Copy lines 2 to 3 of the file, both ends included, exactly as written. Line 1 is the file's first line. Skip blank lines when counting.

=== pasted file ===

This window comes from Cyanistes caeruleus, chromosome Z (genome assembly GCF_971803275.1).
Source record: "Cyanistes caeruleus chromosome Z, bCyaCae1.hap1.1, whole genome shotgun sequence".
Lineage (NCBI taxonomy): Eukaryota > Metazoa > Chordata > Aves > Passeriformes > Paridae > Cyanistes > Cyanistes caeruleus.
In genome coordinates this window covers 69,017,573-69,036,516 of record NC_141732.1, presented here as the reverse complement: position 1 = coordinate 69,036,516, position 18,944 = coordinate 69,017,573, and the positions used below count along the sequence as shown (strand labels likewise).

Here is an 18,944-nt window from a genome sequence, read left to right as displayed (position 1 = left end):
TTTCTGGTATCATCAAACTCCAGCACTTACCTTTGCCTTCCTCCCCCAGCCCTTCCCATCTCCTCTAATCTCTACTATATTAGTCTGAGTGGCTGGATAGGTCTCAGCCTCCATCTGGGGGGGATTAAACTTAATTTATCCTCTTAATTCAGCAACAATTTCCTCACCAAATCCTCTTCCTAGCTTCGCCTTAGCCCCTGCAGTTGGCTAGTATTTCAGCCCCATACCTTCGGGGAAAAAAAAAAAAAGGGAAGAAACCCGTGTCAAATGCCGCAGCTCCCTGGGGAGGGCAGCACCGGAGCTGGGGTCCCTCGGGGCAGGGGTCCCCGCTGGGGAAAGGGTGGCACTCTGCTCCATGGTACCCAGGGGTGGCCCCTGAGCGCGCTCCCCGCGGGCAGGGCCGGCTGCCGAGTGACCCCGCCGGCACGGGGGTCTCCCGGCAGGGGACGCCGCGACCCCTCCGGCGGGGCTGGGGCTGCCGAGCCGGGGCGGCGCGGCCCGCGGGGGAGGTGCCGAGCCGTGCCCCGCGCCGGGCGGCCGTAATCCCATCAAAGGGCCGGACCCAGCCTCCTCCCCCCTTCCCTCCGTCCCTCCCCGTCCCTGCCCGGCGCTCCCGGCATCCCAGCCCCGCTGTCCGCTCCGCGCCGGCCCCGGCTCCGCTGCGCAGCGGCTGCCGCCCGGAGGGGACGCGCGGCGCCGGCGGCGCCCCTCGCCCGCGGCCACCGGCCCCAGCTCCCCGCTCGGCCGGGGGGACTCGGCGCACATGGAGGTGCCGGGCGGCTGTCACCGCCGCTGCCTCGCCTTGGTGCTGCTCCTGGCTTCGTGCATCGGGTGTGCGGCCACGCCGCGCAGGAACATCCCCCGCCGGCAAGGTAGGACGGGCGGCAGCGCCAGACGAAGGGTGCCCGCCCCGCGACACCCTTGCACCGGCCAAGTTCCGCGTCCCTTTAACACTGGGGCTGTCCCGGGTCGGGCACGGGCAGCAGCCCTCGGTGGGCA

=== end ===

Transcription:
Source record: "Cyanistes caeruleus chromosome Z, bCyaCae1.hap1.1, whole genome shotgun sequence".
Lineage (NCBI taxonomy): Eukaryota > Metazoa > Chordata > Aves > Passeriformes > Paridae > Cyanistes > Cyanistes caeruleus.